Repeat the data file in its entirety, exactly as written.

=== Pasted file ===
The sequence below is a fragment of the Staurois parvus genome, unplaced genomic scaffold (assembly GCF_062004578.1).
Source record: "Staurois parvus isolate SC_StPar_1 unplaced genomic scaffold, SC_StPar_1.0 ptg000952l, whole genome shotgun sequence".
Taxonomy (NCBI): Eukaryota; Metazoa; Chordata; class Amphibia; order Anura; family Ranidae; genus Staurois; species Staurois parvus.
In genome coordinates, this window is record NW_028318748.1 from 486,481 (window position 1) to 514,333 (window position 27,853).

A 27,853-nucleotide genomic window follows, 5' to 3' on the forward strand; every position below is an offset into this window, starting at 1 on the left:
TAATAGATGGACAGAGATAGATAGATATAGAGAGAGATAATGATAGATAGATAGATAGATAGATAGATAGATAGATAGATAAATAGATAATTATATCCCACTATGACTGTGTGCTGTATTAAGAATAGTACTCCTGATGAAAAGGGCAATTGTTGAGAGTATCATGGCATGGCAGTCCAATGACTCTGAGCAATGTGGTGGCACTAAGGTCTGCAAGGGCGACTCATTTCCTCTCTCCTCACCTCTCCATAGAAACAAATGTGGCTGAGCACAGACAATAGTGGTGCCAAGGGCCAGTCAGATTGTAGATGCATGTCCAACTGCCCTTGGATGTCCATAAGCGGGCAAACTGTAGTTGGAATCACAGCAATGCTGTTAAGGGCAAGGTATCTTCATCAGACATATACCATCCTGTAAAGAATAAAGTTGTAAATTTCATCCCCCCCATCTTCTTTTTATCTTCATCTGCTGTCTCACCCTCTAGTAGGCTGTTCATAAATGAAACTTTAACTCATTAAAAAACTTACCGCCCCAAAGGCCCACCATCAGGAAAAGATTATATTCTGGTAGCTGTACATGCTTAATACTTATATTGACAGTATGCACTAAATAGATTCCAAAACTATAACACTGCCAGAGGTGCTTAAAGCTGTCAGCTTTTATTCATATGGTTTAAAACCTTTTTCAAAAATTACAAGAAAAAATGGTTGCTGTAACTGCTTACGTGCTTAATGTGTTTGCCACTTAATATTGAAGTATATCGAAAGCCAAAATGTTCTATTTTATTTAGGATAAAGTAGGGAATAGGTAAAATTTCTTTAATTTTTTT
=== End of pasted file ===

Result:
The sequence below is a fragment of the Staurois parvus genome, unplaced genomic scaffold (assembly GCF_062004578.1).
Source record: "Staurois parvus isolate SC_StPar_1 unplaced genomic scaffold, SC_StPar_1.0 ptg000952l, whole genome shotgun sequence".
Taxonomy (NCBI): Eukaryota; Metazoa; Chordata; class Amphibia; order Anura; family Ranidae; genus Staurois; species Staurois parvus.
In genome coordinates, this window is record NW_028318748.1 from 486,481 (window position 1) to 514,333 (window position 27,853).

A 27,853-nucleotide genomic window follows, 5' to 3' on the forward strand; every position below is an offset into this window, starting at 1 on the left:
TAATAGATGGACAGAGATAGATAGATATAGAGAGAGATAATGATAGATAGATAGATAGATAGATAGATAGATAGATAGATAAATAGATAATTATATCCCACTATGACTGTGTGCTGTATTAAGAATAGTACTCCTGATGAAAAGGGCAATTGTTGAGAGTATCATGGCATGGCAGTCCAATGACTCTGAGCAATGTGGTGGCACTAAGGTCTGCAAGGGCGACTCATTTCCTCTCTCCTCACCTCTCCATAGAAACAAATGTGGCTGAGCACAGACAATAGTGGTGCCAAGGGCCAGTCAGATTGTAGATGCATGTCCAACTGCCCTTGGATGTCCATAAGCGGGCAAACTGTAGTTGGAATCACAGCAATGCTGTTAAGGGCAAGGTATCTTCATCAGACATATACCATCCTGTAAAGAATAAAGTTGTAAATTTCATCCCCCCCATCTTCTTTTTATCTTCATCTGCTGTCTCACCCTCTAGTAGGCTGTTCATAAATGAAACTTTAACTCATTAAAAAACTTACCGCCCCAAAGGCCCACCATCAGGAAAAGATTATATTCTGGTAGCTGTACATGCTTAATACTTATATTGACAGTATGCACTAAATAGATTCCAAAACTATAACACTGCCAGAGGTGCTTAAAGCTGTCAGCTTTTATTCATATGGTTTAAAACCTTTTTCAAAAATTACAAGAAAAAATGGTTGCTGTAACTGCTTACGTGCTTAATGTGTTTGCCACTTAATATTGAAGTATATCGAAAGCCAAAATGTTCTATTTTATTTAGGATAAAGTAGGGAATAGGTAAAATTTCTTTAATTTTTTT